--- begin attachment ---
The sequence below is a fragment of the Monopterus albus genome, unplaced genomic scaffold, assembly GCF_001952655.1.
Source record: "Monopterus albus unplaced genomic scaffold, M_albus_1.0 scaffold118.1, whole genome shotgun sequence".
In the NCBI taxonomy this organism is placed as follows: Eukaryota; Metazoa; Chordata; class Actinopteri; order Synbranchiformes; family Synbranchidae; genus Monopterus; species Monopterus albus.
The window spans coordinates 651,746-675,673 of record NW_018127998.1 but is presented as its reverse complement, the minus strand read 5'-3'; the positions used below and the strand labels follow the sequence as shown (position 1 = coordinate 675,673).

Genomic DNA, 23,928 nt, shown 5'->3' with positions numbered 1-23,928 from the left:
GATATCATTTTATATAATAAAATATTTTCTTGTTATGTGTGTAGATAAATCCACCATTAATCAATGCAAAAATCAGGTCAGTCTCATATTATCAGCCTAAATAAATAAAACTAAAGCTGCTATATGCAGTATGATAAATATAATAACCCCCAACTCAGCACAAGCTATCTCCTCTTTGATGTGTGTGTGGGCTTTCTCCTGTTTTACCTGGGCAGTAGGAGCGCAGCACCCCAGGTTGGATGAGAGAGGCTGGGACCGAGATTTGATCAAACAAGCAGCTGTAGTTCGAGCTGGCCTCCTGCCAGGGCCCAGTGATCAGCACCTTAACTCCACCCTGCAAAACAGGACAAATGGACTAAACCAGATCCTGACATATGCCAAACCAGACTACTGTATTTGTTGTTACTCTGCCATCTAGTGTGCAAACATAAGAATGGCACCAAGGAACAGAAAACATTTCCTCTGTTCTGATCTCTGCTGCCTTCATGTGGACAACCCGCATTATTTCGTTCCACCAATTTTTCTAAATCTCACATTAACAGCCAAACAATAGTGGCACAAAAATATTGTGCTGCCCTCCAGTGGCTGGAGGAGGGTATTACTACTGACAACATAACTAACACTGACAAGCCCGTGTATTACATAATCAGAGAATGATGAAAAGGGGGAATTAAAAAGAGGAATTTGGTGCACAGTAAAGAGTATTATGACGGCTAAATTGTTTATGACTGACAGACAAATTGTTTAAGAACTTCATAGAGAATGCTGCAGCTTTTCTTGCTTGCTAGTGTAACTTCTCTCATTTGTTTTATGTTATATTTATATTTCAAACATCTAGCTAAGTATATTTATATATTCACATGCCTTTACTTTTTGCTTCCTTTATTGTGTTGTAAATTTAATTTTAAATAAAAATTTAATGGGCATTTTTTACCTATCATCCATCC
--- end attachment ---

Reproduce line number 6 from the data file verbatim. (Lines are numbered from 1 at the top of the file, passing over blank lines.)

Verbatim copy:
GATATCATTTTATATAATAAAATATTTTCTTGTTATGTGTGTAGATAAATCCACCATTAATCAATGCAAAAATCAGGTCAGTCTCATATTATCAGCCTAAATAAATAAAACTAAAGCTGCTATATGCAGTATGATAAATATAATAACCCCCAACTCAGCACAAGCTATCTCCTCTTTGATGTGTGTGTGGGCTTTCTCCTGTTTTACCTGGGCAGTAGGAGCGCAGCACCCCAGGTTGGATGAGAGAGGCTGGGACCGAGATTTGATCAAACAAGCAGCTGTAGTTCGAGCTGGCCTCCTGCCAGGGCCCAGTGATCAGCACCTTAACTCCACCCTGCAAAACAGGACAAATGGACTAAACCAGATCCTGACATATGCCAAACCAGACTACTGTATTTGTTGTTACTCTGCCATCTAGTGTGCAAACATAAGAATGGCACCAAGGAACAGAAAACATTTCCTCTGTTCTGATCTCTGCTGCCTTCATGTGGACAACCCGCATTATTTCGTTCCACCAATTTTTCTAAATCTCACATTAACAGCCAAACAATAGTGGCACAAAAATATTGTGCTGCCCTCCAGTGGCTGGAGGAGGGTATTACTACTGACAACATAACTAACACTGACAAGCCCGTGTATTACATAATCAGAGAATGATGAAAAGGGGGAATTAAAAAGAGGAATTTGGTGCACAGTAAAGAGTATTATGACGGCTAAATTGTTTATGACTGACAGACAAATTGTTTAAGAACTTCATAGAGAATGCTGCAGCTTTTCTTGCTTGCTAGTGTAACTTCTCTCATTTGTTTTATGTTATATTTATATTTCAAACATCTAGCTAAGTATATTTATATATTCACATGCCTTTACTTTTTGCTTCCTTTATTGTGTTGTAAATTTAATTTTAAATAAAAATTTAATGGGCATTTTTTACCTATCATCCATCC